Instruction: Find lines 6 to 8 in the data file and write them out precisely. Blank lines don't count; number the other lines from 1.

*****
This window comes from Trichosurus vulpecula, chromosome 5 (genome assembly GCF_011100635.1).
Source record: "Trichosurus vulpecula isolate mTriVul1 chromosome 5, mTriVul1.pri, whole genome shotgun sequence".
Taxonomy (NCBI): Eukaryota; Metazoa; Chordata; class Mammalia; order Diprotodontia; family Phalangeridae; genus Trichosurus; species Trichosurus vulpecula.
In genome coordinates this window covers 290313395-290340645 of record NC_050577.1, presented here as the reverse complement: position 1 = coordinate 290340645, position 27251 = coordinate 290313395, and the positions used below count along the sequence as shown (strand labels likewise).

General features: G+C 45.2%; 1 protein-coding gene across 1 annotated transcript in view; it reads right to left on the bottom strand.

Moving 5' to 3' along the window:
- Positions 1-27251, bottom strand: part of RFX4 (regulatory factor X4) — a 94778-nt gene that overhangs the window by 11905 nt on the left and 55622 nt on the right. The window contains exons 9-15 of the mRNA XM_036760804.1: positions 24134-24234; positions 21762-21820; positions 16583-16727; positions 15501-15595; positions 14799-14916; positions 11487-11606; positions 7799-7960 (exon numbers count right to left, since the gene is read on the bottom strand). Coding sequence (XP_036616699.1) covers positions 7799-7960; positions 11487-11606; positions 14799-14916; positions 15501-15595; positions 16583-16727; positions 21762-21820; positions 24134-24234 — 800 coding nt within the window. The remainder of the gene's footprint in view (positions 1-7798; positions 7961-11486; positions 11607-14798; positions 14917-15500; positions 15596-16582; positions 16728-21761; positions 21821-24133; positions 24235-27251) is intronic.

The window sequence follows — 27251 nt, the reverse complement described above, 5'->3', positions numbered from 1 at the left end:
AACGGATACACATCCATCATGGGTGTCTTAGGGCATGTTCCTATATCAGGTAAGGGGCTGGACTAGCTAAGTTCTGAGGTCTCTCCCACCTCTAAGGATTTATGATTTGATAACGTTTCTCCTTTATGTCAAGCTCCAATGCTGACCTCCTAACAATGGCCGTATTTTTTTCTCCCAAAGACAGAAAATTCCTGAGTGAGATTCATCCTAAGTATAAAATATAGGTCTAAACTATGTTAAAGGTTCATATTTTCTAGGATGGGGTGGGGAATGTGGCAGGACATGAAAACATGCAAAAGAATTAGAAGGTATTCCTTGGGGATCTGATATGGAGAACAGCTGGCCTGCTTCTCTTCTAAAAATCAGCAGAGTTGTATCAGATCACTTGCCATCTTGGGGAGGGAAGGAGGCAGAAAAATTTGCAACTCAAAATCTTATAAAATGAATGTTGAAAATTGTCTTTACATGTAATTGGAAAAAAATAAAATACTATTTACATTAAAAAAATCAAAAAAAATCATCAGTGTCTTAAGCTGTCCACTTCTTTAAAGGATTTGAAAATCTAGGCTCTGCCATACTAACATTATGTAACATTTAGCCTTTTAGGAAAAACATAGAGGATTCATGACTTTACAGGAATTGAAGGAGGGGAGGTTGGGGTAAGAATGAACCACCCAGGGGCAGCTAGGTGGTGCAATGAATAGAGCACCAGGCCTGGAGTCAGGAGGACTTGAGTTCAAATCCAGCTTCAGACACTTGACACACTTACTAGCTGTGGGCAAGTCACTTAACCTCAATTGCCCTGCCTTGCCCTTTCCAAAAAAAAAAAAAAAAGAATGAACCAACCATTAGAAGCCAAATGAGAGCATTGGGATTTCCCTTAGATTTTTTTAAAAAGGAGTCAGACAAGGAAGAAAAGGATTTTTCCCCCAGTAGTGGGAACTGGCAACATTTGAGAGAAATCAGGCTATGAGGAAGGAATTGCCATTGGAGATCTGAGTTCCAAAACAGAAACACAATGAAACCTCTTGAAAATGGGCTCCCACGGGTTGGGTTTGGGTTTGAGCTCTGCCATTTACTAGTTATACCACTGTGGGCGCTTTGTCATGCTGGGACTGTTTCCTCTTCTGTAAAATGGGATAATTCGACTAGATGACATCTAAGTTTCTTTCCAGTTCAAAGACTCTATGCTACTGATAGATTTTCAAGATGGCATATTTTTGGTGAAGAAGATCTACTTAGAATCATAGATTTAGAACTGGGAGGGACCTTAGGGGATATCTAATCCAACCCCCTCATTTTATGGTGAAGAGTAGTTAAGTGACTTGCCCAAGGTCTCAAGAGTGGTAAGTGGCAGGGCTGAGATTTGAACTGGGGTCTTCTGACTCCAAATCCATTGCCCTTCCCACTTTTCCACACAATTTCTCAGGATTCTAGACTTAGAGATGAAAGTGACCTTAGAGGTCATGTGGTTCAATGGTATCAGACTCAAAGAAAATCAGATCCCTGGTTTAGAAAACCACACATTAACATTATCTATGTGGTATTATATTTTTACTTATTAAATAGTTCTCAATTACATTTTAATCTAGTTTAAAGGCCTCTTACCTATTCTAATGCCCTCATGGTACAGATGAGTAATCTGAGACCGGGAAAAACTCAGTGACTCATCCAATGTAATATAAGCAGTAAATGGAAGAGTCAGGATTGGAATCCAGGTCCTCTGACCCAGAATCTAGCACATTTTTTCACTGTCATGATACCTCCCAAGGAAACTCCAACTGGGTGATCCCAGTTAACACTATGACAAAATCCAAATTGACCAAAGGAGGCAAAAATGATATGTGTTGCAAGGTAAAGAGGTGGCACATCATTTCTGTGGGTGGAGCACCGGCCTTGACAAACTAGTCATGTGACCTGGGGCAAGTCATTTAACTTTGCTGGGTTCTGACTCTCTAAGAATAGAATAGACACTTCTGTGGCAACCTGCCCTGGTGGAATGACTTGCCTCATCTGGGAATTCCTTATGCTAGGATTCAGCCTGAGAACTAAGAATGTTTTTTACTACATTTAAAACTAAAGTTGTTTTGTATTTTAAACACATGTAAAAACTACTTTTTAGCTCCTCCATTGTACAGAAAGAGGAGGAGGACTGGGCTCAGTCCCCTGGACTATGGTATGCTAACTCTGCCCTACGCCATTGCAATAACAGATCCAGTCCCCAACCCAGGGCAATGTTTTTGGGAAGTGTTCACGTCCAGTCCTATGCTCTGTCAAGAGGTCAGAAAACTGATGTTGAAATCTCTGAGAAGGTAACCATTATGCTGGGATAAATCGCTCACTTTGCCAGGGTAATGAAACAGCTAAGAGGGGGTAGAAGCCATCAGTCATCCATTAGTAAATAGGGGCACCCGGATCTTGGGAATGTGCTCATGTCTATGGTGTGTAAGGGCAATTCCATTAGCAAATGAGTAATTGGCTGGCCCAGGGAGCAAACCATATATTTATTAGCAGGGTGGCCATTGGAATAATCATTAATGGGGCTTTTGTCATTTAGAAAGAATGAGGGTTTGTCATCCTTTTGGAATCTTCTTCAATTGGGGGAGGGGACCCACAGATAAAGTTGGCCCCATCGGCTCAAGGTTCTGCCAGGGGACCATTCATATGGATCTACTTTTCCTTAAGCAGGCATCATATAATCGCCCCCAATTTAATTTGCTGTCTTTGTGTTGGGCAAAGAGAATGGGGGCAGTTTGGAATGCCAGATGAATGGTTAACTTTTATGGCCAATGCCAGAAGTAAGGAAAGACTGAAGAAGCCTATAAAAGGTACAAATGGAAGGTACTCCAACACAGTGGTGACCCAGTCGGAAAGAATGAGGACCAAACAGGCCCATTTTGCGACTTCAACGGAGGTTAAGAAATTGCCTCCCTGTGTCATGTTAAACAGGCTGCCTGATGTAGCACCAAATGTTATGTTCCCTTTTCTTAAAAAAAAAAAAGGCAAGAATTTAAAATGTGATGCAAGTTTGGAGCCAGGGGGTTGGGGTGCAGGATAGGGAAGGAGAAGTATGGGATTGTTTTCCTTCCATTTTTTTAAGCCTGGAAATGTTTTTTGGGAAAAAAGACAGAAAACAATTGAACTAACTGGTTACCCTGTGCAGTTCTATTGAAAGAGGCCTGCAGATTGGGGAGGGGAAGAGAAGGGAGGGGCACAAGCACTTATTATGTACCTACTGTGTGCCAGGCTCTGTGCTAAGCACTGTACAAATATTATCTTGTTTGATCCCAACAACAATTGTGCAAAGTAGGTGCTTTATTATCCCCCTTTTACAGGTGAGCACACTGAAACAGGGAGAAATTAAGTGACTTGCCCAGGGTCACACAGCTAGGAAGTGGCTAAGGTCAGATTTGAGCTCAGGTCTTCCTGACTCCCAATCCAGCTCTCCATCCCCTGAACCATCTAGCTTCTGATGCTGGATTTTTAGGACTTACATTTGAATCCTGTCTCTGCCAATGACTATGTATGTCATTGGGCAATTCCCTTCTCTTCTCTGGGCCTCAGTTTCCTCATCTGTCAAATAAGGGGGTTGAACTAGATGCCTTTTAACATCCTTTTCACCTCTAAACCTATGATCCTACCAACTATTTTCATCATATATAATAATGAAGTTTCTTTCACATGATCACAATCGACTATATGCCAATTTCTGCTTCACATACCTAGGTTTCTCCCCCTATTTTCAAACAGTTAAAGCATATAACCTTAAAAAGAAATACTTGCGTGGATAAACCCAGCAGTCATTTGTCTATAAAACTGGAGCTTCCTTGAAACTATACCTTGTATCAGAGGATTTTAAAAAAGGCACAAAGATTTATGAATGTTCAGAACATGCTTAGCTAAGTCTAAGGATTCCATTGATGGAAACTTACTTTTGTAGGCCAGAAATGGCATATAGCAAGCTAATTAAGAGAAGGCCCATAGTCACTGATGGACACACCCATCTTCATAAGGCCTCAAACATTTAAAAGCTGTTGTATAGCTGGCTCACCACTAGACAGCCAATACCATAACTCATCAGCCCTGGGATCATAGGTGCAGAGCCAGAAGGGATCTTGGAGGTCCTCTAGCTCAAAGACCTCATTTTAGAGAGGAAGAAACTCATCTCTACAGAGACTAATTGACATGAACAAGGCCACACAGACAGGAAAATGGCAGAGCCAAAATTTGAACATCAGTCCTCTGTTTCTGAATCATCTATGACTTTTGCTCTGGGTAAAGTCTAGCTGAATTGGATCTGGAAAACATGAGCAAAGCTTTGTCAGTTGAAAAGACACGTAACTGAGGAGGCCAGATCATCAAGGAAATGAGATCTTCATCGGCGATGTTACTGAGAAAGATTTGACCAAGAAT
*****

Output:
Moving 5' to 3' along the window:
- Positions 1-27251, bottom strand: part of RFX4 (regulatory factor X4) — a 94778-nt gene that overhangs the window by 11905 nt on the left and 55622 nt on the right. The window contains exons 9-15 of the mRNA XM_036760804.1: positions 24134-24234; positions 21762-21820; positions 16583-16727; positions 15501-15595; positions 14799-14916; positions 11487-11606; positions 7799-7960 (exon numbers count right to left, since the gene is read on the bottom strand). Coding sequence (XP_036616699.1) covers positions 7799-7960; positions 11487-11606; positions 14799-14916; positions 15501-15595; positions 16583-16727; positions 21762-21820; positions 24134-24234 — 800 coding nt within the window. The remainder of the gene's footprint in view (positions 1-7798; positions 7961-11486; positions 11607-14798; positions 14917-15500; positions 15596-16582; positions 16728-21761; positions 21821-24133; positions 24235-27251) is intronic.

The window sequence follows — 27251 nt, the reverse complement described above, 5'->3', positions numbered from 1 at the left end: